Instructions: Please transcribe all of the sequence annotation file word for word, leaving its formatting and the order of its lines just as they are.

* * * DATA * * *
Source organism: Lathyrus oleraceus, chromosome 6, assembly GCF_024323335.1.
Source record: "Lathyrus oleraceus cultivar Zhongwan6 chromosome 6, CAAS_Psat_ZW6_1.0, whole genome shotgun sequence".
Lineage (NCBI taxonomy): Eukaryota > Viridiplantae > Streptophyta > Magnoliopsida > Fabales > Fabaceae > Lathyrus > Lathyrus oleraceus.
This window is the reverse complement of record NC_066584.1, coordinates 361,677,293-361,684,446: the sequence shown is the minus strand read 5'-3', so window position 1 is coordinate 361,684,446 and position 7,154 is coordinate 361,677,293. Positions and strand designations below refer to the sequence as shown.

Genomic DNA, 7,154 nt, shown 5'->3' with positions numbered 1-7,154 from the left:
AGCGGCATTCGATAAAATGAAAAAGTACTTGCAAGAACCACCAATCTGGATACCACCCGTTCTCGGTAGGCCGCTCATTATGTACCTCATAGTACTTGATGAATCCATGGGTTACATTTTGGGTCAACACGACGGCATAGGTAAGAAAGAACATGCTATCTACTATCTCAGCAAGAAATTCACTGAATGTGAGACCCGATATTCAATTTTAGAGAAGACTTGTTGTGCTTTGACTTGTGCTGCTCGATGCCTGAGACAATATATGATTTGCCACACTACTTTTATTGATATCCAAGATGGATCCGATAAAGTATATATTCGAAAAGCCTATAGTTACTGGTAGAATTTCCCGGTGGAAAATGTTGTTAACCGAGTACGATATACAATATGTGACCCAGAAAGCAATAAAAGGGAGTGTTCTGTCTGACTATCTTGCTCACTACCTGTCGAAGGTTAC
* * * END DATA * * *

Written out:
Source organism: Lathyrus oleraceus, chromosome 6, assembly GCF_024323335.1.
Source record: "Lathyrus oleraceus cultivar Zhongwan6 chromosome 6, CAAS_Psat_ZW6_1.0, whole genome shotgun sequence".
Lineage (NCBI taxonomy): Eukaryota > Viridiplantae > Streptophyta > Magnoliopsida > Fabales > Fabaceae > Lathyrus > Lathyrus oleraceus.
This window is the reverse complement of record NC_066584.1, coordinates 361,677,293-361,684,446: the sequence shown is the minus strand read 5'-3', so window position 1 is coordinate 361,684,446 and position 7,154 is coordinate 361,677,293. Positions and strand designations below refer to the sequence as shown.

Genomic DNA, 7,154 nt, shown 5'->3' with positions numbered 1-7,154 from the left:
AGCGGCATTCGATAAAATGAAAAAGTACTTGCAAGAACCACCAATCTGGATACCACCCGTTCTCGGTAGGCCGCTCATTATGTACCTCATAGTACTTGATGAATCCATGGGTTACATTTTGGGTCAACACGACGGCATAGGTAAGAAAGAACATGCTATCTACTATCTCAGCAAGAAATTCACTGAATGTGAGACCCGATATTCAATTTTAGAGAAGACTTGTTGTGCTTTGACTTGTGCTGCTCGATGCCTGAGACAATATATGATTTGCCACACTACTTTTATTGATATCCAAGATGGATCCGATAAAGTATATATTCGAAAAGCCTATAGTTACTGGTAGAATTTCCCGGTGGAAAATGTTGTTAACCGAGTACGATATACAATATGTGACCCAGAAAGCAATAAAAGGGAGTGTTCTGTCTGACTATCTTGCTCACTACCTGTCGAAGGTTAC